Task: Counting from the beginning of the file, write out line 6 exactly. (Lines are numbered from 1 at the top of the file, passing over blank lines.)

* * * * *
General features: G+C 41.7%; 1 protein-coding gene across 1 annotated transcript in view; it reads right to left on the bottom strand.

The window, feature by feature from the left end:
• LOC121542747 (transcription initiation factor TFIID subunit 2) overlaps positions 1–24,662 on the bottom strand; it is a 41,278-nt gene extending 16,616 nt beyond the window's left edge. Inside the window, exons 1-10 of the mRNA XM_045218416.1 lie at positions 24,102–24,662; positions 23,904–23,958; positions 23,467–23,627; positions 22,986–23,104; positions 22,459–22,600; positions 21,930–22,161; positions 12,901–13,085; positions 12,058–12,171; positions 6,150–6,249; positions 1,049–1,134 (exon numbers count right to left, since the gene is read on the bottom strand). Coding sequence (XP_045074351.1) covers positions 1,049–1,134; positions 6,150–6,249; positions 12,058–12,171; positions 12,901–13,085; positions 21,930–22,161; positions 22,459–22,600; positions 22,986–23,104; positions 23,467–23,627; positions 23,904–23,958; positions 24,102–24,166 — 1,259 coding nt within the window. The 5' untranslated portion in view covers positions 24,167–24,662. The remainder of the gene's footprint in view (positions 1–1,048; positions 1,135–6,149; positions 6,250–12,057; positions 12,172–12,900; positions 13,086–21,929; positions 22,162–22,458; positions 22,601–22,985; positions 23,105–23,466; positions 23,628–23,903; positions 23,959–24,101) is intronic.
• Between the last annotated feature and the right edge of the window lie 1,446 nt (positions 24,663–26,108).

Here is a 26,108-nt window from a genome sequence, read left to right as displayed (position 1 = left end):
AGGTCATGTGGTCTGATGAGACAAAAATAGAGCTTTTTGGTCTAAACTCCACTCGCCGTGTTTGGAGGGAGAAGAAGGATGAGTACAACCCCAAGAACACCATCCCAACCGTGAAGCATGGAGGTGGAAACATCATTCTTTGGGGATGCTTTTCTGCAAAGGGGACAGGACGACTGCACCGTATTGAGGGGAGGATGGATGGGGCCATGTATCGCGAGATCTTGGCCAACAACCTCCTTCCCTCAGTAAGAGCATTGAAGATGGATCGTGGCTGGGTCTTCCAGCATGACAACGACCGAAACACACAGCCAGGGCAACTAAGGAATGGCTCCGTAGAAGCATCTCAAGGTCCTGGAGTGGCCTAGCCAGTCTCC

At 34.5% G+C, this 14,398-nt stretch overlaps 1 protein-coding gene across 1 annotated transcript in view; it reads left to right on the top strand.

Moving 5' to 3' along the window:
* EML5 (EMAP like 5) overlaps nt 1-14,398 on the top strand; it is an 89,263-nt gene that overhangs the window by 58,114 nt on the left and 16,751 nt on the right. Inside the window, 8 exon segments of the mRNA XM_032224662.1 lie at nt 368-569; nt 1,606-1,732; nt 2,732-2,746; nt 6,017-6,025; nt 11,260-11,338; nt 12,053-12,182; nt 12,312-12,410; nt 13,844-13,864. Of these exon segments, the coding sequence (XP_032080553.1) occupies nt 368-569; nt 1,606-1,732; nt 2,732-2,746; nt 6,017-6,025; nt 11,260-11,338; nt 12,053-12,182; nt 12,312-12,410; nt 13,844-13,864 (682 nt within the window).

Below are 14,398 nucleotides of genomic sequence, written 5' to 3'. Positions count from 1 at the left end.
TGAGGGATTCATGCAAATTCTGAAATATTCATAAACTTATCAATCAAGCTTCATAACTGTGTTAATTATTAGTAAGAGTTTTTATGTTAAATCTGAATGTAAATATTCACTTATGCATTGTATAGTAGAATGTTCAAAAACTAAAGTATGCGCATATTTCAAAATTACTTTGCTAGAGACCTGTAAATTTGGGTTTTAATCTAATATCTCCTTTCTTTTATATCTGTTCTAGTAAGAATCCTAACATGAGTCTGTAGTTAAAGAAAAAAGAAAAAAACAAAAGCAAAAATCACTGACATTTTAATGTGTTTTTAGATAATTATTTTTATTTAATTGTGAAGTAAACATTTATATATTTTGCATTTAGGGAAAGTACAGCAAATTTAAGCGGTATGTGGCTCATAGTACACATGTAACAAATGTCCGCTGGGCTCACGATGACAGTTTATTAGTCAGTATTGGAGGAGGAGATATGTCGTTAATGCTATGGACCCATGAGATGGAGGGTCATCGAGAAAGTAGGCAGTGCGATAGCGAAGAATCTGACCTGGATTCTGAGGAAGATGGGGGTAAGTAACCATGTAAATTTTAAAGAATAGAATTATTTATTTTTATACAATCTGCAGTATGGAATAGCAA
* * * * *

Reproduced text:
AGGTCATGTGGTCTGATGAGACAAAAATAGAGCTTTTTGGTCTAAACTCCACTCGCCGTGTTTGGAGGGAGAAGAAGGATGAGTACAACCCCAAGAACACCATCCCAACCGTGAAGCATGGAGGTGGAAACATCATTCTTTGGGGATGCTTTTCTGCAAAGGGGACAGGACGACTGCACCGTATTGAGGGGAGGATGGATGGGGCCATGTATCGCGAGATCTTGGCCAACAACCTCCTTCCCTCAGTAAGAGCATTGAAGATGGATCGTGGCTGGGTCTTCCAGCATGACAACGACCGAAACACACAGCCAGGGCAACTAAGGAATGGCTCCGTAGAAGCATCTCAAGGTCCTGGAGTGGCCTAGCCAGTCTCC